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May 23, 2013

How Safe is Your Medicine?

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Yesterday, after several years of collaboration in the Senate with industry and consumer advocates, the Senate HELP Committee approved a bipartisan bill to strengthen and improve our nation’s drug distribution supply chain. It marks the first comprehensive effort in 25 years to establish safeguards for the drug distribution supply chain and follows several cases of counterfeit drugs like the Avastin cancer drug scare last year.

The Drug Supply Chain Security Act, which we introduced last week with Senator Richard Burr, HELP Committee Chairman Tom Harkin, and Ranking Member Lamar Alexander, will improve patient safety.  It replaces today’s patchwork of state product tracing laws to track pharmaceutical drugs with a strong, uniform standard.  It will ultimately result in electronic, interoperable unit-level product tracing for the entire country.

Currently, you can get more data from a barcode on a gallon of milk than you can from a bottle of aspirin two aisles over. Our bill will change that by establishing a track-and-trace system that will help us identify counterfeit drugs or detect stolen or recalled products. It is a comprehensive and practical approach that will increase safety and minimize inconsistencies among the current patchwork of state requirements.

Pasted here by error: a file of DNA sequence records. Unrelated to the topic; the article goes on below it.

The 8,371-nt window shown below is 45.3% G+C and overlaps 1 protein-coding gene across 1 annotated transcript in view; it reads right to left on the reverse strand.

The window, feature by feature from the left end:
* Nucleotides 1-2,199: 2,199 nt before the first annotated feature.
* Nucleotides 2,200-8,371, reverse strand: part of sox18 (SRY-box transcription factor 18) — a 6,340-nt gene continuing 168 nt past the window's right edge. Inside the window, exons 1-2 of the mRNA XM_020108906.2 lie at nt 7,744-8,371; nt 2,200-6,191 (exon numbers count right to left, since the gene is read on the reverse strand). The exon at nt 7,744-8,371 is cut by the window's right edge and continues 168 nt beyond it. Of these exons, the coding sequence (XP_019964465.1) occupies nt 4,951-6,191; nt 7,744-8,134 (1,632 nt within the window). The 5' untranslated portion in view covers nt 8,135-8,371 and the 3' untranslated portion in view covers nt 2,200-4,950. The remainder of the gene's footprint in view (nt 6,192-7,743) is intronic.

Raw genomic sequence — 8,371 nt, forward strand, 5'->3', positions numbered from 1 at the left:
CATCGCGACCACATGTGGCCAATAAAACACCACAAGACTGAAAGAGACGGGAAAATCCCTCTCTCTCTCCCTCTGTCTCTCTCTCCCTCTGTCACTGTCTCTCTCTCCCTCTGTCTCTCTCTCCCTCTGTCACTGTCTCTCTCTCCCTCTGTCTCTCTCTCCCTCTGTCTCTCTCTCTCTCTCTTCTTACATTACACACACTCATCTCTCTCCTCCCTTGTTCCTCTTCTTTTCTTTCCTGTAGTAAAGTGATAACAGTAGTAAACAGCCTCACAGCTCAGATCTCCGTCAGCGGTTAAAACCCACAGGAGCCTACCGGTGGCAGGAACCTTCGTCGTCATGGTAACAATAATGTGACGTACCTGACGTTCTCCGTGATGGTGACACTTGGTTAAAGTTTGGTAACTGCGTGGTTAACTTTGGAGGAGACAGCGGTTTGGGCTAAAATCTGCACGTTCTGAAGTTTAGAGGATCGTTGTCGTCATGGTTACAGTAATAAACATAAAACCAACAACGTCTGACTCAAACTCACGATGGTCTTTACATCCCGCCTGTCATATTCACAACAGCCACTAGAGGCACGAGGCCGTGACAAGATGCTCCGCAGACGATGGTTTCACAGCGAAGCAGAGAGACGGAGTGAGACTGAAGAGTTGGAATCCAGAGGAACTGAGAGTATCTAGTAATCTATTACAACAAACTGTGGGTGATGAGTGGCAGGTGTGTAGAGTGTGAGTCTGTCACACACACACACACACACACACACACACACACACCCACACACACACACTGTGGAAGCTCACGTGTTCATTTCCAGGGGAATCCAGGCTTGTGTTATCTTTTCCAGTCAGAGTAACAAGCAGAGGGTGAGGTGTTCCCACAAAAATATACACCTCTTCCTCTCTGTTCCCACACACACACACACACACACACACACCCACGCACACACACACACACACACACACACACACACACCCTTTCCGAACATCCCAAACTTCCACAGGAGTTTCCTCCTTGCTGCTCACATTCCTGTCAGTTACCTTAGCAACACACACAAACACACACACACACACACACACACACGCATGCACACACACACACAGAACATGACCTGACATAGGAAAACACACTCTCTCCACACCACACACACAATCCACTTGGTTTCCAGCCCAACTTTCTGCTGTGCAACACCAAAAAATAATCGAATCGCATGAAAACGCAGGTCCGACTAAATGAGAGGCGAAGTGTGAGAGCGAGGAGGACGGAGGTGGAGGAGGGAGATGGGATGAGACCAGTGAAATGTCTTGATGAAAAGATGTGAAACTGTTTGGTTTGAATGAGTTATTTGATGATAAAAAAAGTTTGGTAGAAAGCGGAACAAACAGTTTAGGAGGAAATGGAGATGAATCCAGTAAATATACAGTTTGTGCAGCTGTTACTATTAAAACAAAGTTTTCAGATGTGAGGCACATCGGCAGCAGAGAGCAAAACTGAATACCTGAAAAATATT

The bill would establish a workable pathway to a unit-level tracing system over the course of a decade. It requires each participant in the drug supply chain to maintain detailed records about each transaction as pharmaceutical drugs change hands. No one in the supply chain would be allowed to accept products if information pertaining to transaction history is not provided as part of the change of ownership.

Over the course of seven years, the major participants in the pharmaceutical supply chain, such as manufacturers, re-packagers, wholesale distributors, and dispensers will all be passing along and holding onto transaction information and history, as applicable, for each drug product. Within that time, the Food and Drug Administration (FDA) will work to establish the details for the drug supply chain on uniform standards to make an interoperable, electronic drug tracing system.

The bill also strengthens licensing requirements for wholesale distributors and requires FDA to keep a database of wholesalers that will be available to the public through the FDA’s website. This empowers both consumers and members of the pharmaceutical distribution supply chain to identify appropriately licensed wholesalers.

Families in Colorado and all across the country deserve the peace of mind to know that the medicines they take are safe and effective. This bill will help restore confidence in our drug supply and distribution chain.


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